Those hesitant to put their faith in JJ Abrams’ Star Wars: The Force Awakens shouldn’t be concerned in the slightest. After the second trilogy was released in the early 2000s and failed to live up to expectations, it was imperative to the franchise name that The Force Awakens succeed both story-wise and in the box office.
The film opened on a strong note, pulling the viewers into the story within minutes. A cast of well-developed characters is to be expected of JJ Abrams’ work, most notably the 2004 TV award winning series Lost. Quickly the audience knew the motives of the main cast and that can be attributed simply great writing. The only questions I left the theatre with were the ones we as viewers are supposed to ask which was nothing more than a result of smart production. There were no glaring plot holes that left me frustratingly confused, like those that riddled the prequels.
There was no lack of surprise and action in the entire 136 minutes that The Force Awakens ran, which can be partially attributed to the inclusion of familiar faces. The story was written in such a way, however, that it didn’t depend on the cast from the original trilogy to be successful. A new generation of Star Wars has emerged.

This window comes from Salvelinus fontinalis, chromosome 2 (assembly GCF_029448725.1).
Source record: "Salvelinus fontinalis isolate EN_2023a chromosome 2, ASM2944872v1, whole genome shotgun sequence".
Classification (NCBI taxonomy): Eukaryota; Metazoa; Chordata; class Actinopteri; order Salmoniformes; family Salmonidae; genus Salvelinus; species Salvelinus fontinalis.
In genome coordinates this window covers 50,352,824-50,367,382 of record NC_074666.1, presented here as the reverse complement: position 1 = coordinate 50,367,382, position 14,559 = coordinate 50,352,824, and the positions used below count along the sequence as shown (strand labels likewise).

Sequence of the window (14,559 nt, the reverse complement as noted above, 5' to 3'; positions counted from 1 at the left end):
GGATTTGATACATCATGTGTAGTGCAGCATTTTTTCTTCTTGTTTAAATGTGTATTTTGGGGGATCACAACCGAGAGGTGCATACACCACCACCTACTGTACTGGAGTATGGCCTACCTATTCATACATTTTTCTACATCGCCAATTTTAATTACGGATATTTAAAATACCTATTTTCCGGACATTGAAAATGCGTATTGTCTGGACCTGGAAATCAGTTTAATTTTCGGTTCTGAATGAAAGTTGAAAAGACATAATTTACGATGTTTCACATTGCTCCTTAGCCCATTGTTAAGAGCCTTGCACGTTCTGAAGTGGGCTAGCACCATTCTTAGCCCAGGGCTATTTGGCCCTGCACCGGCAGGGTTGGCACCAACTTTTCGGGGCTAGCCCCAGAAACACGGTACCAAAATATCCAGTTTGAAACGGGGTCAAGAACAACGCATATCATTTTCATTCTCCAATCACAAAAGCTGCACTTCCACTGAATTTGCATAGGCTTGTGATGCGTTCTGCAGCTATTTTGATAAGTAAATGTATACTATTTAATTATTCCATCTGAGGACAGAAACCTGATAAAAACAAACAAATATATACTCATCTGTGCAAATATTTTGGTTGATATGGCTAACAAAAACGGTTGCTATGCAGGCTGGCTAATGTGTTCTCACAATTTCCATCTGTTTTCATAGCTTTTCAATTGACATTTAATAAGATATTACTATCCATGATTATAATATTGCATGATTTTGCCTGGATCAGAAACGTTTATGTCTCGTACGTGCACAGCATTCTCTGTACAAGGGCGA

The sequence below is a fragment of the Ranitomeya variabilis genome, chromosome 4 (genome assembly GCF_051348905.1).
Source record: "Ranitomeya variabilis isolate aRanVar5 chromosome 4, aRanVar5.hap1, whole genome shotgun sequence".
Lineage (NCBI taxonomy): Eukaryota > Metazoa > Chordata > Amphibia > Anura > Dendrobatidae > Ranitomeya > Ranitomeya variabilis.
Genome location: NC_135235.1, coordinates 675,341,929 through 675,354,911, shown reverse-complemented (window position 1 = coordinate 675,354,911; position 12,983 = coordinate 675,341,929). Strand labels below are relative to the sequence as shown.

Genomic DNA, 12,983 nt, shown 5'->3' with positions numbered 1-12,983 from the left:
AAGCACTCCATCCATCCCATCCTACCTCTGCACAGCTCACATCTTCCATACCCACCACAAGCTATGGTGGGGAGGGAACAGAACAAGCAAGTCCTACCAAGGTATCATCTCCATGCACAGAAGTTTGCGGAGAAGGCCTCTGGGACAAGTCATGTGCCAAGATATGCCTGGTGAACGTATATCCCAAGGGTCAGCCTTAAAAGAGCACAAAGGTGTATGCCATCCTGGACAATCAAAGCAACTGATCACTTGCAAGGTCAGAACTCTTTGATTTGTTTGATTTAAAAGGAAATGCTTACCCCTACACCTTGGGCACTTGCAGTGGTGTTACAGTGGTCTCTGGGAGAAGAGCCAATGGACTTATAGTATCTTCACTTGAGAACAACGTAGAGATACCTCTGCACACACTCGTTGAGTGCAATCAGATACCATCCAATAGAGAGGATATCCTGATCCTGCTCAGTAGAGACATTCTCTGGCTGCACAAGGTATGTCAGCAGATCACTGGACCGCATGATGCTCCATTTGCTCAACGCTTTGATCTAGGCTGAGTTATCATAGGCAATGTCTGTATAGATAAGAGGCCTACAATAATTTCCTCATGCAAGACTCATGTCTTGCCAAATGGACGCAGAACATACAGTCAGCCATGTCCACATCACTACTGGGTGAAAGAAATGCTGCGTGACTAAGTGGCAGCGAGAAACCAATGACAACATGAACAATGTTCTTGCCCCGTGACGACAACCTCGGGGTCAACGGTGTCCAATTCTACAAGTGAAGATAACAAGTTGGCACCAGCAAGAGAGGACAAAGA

Abrams did not fail to deliver to the best of his abilities. The film was more an extension of the original trilogy than anything else, especially evident in the use of practical sets and effects rather than CG. Despite the lack of digital effects, the film techniques used brought life to the universe that George Lucas once envisioned.
With the help of an extraordinary film writer, the mind of a creative genius, and the influence of a multi-billion dollar production company, this film rose to and surpassed its true potential.